But whether or not “the breaking of break” included celebrating the Lord’s Supper, these verses certainly emphasize their worship. Verse 46… “day by day they attended the temple together” … and verse 47, they were “praising God.” So, part of the emphasis of this early church community was gathered worship. And that involved both formal aspects… going to the temple… and informal worship together in their homes.
So you see, they were devoted to these things. The Word, and Prayer and Worship.
And when we get away from these core activities of a church… then we lose the central part of God’s calling for us. It’s easy for churches to have lots of activities, and social programs, to be busy bees, even push political agendas. I’m not saying that activities and programs are always bad …but they need to support the foundation of what God has established for His church. His Word and Prayer to Him and Worship of His name.
May we devote ourselves to these things as the Lord builds us up as His church in Tucker.
Together with joyful generosity
A second emphasis of this community was their togetherness. “Together with joyful generosity.” That’s point #2. And we see that word “together” both in verse 44. “And all who believed were together” And verse 46… they attended the “temple together” …and all throughout we see these Christians living together, communing together, worshipping together, praying together. Everything was done as a community. As a family of believers. They were committed to one another. Caring, loving, serving, sharing.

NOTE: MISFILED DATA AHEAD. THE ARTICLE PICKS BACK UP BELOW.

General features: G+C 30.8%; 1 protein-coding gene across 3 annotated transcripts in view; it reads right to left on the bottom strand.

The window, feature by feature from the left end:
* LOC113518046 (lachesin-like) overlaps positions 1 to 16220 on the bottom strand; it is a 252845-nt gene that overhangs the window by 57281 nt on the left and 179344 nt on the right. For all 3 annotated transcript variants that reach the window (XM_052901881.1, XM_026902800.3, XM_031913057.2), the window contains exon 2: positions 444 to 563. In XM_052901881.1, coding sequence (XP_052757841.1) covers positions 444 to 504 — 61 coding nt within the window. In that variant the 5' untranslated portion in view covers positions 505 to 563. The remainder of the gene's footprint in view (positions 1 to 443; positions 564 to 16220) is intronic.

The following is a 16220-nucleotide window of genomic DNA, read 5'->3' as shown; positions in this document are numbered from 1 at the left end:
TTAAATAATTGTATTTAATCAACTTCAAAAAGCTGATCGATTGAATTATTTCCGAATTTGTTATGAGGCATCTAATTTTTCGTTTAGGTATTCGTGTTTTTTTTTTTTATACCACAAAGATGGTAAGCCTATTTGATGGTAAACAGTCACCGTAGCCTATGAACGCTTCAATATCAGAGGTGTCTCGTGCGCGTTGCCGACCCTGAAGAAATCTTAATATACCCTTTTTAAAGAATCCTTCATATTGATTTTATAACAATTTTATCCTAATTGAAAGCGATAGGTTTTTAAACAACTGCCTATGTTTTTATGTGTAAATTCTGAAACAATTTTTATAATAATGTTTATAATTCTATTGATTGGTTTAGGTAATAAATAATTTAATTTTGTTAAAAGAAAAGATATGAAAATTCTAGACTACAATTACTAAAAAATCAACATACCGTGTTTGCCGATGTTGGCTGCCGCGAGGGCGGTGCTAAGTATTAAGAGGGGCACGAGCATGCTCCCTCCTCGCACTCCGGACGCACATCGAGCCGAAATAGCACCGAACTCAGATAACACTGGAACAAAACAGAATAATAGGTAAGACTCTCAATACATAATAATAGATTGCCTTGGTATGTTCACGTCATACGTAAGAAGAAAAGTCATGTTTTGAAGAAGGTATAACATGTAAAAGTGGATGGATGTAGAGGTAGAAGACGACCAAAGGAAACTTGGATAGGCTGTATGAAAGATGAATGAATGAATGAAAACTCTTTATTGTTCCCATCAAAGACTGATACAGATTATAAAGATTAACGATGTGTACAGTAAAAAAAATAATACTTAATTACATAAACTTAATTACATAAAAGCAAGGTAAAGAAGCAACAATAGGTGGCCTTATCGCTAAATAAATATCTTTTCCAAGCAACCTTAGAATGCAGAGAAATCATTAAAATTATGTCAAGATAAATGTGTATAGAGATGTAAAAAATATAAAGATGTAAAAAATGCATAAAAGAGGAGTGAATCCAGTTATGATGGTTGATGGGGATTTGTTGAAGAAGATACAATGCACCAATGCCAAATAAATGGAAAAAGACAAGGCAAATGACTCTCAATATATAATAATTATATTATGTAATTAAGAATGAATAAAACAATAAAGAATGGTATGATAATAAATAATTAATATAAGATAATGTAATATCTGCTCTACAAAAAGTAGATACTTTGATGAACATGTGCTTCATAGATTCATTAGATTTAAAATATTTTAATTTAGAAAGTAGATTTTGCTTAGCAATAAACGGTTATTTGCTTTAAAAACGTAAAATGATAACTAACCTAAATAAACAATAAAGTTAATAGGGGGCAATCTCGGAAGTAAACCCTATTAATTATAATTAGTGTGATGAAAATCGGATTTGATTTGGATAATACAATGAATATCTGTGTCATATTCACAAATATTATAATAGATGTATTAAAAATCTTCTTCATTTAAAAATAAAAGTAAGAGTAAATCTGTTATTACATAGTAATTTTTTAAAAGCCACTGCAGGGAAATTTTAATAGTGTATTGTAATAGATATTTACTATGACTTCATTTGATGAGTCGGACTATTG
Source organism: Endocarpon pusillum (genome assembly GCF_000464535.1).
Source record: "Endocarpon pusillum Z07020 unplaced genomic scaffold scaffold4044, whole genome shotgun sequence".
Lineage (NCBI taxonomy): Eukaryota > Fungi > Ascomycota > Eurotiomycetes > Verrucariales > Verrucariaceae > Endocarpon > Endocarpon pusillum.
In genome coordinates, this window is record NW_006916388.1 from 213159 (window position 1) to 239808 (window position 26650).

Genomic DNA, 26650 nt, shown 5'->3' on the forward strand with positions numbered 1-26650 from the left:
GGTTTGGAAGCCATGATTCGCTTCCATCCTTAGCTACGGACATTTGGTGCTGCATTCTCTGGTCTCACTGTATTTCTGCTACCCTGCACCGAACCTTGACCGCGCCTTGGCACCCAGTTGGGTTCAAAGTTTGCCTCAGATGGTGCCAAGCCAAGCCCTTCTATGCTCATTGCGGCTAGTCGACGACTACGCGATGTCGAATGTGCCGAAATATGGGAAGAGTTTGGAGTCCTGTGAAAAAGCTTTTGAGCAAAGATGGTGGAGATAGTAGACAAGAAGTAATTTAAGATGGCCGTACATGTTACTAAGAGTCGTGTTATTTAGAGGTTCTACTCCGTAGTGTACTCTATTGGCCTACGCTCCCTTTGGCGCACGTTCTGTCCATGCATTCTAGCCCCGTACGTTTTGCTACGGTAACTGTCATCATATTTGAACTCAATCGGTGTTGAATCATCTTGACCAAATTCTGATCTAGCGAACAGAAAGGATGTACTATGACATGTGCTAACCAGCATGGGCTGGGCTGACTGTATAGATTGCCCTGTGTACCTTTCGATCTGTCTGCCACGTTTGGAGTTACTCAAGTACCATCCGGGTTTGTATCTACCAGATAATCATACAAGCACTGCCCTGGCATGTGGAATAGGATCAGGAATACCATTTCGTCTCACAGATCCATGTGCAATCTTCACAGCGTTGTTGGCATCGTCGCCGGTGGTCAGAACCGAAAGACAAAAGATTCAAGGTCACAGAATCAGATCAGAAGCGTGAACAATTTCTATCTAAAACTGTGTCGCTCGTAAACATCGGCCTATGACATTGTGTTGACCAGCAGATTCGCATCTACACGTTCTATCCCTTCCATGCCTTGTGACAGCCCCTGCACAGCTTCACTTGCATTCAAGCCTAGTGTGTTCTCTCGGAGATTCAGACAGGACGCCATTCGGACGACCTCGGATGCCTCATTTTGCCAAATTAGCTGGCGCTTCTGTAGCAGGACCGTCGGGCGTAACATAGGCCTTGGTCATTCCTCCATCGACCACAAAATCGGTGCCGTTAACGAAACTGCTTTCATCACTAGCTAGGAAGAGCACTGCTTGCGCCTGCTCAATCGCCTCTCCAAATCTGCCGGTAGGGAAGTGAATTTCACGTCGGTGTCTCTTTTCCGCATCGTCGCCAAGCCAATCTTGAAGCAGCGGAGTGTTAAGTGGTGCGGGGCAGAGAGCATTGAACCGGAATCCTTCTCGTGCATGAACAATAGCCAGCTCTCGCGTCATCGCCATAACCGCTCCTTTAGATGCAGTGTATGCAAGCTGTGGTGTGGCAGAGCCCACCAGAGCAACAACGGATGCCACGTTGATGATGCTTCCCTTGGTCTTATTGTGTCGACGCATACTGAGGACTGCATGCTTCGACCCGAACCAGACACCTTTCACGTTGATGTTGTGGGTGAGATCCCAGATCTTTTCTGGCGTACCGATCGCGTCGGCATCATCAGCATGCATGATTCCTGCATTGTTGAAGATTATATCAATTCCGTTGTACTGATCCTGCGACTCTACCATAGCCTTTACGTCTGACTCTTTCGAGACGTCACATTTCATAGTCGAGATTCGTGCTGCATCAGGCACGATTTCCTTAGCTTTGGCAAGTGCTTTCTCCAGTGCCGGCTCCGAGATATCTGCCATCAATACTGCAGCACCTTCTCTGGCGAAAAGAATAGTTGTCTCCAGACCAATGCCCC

There was a strong ministry of presence. Being with one another, in person.
One of the hardest things over these last 8 months has been presence. I’m so thankful that we’ve been able to gather in person now. But there are still so many restrictions and precautions we’ve had to take… it hasn’t been the same. It’s a deep loss. Even today, there are those our church family who’ve been isolated for health reasons, cautious because of family situations. It hurts. Because the community we’ve been created for is being together. Yes, having the technology has helped, but nothing replaces being together, ministering alongside one another, praying and worshiping in each other presence.
[It would be like having a stuffed animal tea party…but bunny is in a different room than turtle, and lamby is in the basement, Giraffe is in the kitchen. Bear is in the dining room. That wouldn’t be any fun. They couldn’t talk to each other, hug each other, Puppy couldn’t look into aligator’s eyes and ask how he is doing. Or share tea. No, God wants them to be together. In the same room]
With COVID and health situations aside… let me say it this way. God designed His church to be together. Present with one another. There’s nothing that can replace that… that should replace that. There’s no such lasting thing as virtual church. If you say you are a Christian, you should not forsake gathering together as a local body of believers for worship, and prayer, and serving one another.
Unless you are hindered by health reasons, God calls you to be present as part of a church family. Not when you want to or feel like it, but as part of his design.
Several years ago, a co-worker of mine professed faith in Christ, but he never went to church. This was before I finished seminary and made a career change. He argued that the church was just believers in Jesus, but there was no requirement to be part of a local church family. We’d had a couple long conversations about it.